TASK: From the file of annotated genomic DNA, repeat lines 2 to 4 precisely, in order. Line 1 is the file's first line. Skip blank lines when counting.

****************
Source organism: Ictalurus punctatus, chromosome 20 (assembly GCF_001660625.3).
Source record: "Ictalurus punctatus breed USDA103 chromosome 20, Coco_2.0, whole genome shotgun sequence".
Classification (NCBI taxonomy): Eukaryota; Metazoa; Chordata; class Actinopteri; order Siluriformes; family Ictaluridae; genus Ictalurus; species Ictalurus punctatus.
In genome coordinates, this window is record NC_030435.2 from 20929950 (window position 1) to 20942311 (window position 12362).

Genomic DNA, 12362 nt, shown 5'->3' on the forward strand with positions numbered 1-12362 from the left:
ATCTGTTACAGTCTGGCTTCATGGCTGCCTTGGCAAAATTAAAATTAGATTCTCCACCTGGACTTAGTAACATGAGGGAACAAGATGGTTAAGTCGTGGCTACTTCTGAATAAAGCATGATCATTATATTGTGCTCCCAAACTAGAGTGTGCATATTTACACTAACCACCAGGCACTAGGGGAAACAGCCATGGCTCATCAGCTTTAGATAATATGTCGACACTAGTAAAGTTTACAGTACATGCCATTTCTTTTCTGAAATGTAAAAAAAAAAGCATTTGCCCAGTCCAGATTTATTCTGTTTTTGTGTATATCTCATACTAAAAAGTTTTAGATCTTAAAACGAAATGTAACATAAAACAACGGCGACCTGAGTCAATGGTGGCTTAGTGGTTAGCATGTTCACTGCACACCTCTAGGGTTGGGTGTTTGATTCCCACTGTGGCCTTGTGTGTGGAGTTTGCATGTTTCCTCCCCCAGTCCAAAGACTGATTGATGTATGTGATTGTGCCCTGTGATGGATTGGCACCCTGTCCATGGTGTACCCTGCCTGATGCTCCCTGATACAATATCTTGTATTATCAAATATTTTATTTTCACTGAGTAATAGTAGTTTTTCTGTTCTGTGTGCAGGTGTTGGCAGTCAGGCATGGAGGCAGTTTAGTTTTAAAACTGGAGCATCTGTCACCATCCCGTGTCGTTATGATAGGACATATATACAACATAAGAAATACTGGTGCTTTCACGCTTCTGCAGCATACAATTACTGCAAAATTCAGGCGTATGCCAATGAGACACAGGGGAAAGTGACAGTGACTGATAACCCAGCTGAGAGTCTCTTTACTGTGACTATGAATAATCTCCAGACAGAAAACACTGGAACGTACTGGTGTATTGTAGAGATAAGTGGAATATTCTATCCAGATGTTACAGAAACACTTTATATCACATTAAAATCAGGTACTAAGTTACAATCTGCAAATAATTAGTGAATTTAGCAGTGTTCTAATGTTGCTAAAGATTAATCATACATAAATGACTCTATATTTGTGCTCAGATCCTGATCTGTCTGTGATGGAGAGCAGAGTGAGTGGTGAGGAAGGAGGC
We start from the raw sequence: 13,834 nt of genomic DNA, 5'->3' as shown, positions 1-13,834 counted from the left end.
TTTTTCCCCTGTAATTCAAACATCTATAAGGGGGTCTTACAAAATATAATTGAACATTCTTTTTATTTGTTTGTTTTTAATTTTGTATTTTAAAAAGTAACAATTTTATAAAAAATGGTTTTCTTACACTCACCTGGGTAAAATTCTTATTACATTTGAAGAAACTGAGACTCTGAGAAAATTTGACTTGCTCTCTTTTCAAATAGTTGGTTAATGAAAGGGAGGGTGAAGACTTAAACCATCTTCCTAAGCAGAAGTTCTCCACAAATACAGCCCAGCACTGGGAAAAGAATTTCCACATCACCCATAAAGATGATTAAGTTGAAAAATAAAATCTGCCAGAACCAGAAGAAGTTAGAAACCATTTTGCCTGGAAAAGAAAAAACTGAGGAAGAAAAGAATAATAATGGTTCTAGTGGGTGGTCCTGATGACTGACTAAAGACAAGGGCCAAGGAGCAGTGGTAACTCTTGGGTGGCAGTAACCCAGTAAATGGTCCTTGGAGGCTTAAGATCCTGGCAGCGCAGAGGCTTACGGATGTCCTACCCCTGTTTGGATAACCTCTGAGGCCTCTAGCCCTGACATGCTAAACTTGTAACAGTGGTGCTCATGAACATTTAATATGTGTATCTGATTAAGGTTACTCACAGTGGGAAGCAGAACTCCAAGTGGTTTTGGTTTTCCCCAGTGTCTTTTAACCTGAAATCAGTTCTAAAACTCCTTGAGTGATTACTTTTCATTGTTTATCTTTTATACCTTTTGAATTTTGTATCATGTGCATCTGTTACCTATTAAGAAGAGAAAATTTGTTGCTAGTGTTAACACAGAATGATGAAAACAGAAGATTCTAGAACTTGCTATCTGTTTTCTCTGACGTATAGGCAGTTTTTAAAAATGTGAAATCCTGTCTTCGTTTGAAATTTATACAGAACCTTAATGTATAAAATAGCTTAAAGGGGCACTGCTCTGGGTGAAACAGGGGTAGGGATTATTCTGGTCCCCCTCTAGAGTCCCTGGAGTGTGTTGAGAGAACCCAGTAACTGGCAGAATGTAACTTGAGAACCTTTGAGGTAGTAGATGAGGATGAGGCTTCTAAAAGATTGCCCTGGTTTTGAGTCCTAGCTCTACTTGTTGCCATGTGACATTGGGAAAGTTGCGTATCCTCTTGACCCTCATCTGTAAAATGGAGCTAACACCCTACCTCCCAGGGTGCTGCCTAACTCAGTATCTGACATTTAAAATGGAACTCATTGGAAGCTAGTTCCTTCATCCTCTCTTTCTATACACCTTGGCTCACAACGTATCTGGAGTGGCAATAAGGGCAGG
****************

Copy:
Source record: "Ictalurus punctatus breed USDA103 chromosome 20, Coco_2.0, whole genome shotgun sequence".
Classification (NCBI taxonomy): Eukaryota; Metazoa; Chordata; class Actinopteri; order Siluriformes; family Ictaluridae; genus Ictalurus; species Ictalurus punctatus.
In genome coordinates, this window is record NC_030435.2 from 20929950 (window position 1) to 20942311 (window position 12362).